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I am sure I am not the only one who gets frustrated when they see a page of code littered with SQL queries. The ActiveRecord and other ORM patterns help mitigate a good amount of SQL used in a project, but in many cases of complex queries, the use of SQL is seemingly unavoidable.

I am looking for opinions on how SQL queries should be organized with the rest of the code (or externally to it) to keep it from being scattered all over the place? One obvious idea is the use of Views, but often Views can be a source of performance issues when dealing with multiple large indexed tables, etc.

EDIT 1 - I am assuming you've already got it separated into the model layer

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closed as too broad by gnat, Kilian Foth, MichaelT, GlenH7, Dan Pichelman Aug 15 at 14:35

There are either too many possible answers, or good answers would be too long for this format. Please add details to narrow the answer set or to isolate an issue that can be answered in a few paragraphs.If this question can be reworded to fit the rules in the help center, please edit the question.

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This question is definately appropriate here - code organization: 'inspire[s] answers that explain “why” and “how”.' and is of the subjects 'Design patterns' and 'Architecture' (from the Faq) –  Michael K Dec 13 '10 at 14:41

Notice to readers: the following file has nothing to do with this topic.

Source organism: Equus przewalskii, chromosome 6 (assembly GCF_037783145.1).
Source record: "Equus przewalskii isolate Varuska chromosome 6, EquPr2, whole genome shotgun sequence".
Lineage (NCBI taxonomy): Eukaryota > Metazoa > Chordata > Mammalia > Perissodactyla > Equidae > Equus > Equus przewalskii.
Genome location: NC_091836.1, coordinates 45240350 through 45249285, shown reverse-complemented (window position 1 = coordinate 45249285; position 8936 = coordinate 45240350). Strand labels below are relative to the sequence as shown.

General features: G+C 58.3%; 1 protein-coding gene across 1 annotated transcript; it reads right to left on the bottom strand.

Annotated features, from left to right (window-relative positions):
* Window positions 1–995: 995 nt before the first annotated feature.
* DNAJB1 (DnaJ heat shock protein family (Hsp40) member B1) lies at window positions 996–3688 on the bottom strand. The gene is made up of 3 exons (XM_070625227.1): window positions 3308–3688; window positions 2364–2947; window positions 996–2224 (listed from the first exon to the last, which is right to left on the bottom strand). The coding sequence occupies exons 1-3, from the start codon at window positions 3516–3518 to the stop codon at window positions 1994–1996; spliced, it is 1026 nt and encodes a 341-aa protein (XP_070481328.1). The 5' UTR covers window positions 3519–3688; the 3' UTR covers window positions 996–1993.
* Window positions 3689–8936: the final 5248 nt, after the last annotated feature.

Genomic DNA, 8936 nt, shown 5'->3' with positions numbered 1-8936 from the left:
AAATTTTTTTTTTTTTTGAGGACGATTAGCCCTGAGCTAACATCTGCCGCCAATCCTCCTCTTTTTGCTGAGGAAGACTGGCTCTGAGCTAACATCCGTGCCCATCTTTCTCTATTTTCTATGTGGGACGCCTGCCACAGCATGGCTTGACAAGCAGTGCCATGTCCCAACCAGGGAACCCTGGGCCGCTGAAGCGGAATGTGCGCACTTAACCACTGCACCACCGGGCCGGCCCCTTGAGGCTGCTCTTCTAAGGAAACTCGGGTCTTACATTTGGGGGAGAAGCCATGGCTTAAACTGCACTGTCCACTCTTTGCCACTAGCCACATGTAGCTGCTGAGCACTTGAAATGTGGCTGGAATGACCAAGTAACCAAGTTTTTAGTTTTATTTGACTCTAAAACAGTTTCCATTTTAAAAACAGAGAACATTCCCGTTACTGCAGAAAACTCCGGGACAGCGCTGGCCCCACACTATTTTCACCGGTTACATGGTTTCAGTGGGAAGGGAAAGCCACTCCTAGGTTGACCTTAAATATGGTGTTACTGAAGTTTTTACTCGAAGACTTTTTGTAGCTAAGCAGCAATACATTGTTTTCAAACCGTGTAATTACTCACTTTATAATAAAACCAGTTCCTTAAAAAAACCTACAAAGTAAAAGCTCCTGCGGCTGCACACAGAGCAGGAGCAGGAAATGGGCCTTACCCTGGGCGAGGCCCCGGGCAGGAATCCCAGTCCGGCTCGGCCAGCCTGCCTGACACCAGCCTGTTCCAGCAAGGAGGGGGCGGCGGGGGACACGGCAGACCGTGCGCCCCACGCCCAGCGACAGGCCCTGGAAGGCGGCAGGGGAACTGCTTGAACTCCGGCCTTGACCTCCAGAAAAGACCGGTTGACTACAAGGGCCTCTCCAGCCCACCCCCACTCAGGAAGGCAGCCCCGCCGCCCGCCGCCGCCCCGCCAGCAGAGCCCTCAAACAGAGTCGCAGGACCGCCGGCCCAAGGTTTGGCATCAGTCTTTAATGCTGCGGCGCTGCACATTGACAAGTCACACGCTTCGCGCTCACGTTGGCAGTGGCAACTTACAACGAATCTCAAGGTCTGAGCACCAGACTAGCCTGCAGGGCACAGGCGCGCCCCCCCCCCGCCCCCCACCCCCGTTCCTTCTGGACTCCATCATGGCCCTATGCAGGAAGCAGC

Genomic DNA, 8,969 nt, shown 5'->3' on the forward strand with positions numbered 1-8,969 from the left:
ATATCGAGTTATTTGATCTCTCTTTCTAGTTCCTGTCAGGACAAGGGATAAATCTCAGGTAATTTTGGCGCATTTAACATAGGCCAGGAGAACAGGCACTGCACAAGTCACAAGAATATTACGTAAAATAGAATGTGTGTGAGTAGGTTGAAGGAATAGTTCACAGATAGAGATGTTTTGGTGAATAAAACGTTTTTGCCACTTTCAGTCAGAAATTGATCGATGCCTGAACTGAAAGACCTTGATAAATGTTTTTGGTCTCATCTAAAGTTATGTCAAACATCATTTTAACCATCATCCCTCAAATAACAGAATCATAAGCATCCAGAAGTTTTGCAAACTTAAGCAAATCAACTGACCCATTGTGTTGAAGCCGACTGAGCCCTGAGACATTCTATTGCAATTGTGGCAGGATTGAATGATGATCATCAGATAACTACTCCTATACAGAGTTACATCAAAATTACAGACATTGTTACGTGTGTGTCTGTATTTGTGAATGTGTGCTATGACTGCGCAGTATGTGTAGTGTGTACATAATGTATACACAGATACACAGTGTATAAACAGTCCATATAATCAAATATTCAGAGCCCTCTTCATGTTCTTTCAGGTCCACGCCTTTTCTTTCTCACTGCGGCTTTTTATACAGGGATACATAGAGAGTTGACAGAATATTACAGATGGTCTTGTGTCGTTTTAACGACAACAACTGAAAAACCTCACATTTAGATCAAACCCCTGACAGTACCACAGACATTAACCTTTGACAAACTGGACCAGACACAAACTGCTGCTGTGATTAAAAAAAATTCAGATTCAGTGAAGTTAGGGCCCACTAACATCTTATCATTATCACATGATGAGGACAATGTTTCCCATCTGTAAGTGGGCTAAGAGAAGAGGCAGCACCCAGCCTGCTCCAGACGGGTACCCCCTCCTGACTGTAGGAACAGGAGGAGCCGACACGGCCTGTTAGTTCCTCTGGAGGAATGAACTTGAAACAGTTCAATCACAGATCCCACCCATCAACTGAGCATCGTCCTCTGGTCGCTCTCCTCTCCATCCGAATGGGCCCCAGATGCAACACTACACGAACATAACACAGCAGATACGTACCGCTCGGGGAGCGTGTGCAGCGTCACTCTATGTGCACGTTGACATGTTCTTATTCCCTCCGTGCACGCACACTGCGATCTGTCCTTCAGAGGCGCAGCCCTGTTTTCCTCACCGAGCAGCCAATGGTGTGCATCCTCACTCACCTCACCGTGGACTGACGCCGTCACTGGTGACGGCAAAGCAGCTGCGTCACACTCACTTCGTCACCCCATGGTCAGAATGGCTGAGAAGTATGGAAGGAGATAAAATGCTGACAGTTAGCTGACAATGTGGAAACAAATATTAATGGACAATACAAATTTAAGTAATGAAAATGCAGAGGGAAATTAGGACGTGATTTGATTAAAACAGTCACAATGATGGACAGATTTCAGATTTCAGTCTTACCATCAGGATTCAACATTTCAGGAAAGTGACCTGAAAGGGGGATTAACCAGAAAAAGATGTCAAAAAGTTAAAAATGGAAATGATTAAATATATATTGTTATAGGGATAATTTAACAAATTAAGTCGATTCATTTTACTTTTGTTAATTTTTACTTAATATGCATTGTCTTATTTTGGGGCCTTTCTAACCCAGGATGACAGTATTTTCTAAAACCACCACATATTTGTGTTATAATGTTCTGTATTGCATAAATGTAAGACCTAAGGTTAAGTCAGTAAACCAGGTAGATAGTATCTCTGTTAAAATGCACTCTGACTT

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I was just about to ask this same question. I wish there were more answers here. –  Kristo Oct 13 '11 at 19:41

3 Answers 3

up vote 9 down vote accepted

To me, SQL is a fundamental part (in a lot of cases, the majority) of the business logic code. If you try to separate it from the code that operates on the returned data, you are more prone to unbalance the understandability and maintainability of the code.

As I look at it, reading data, processing data, writing data, searching data... they are all similar operations, and best kept in the same place.

If you start to sense a duplication of efforts with queries, then perhaps you need a database view or an object that can encapsulate that aspect of database access.

Another tip is to actually have a good database query method. In software I write (PostgreSQL, MySQL, SQL Server), I have ensured that the bulk of my query operations can take place as a single statement of code.

GetValue(SQL, [transaction], [array_of_params])
GetRow(SQL, [transaction], [array_of_params])
GetRowList(SQL, [transaction], [array_of_params])
GetValueList(SQL, [transaction], [array_of_params])
Execute(SQL, [transaction], [array_of_params])

Those are (roughly) the main function calls that I ensure are part of my "connection object". It depends on the language, what you actually implemente, but my point is to keep it really, really simple and painless.

In summary, treat SQL as a native part of programming, and do not abstract for the sake of abstraction.

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a great answer. maybe I just need to step back and start looking at the SQL as part of the code, not just scattered amongst it. –  jellyfishtree Dec 13 '10 at 2:11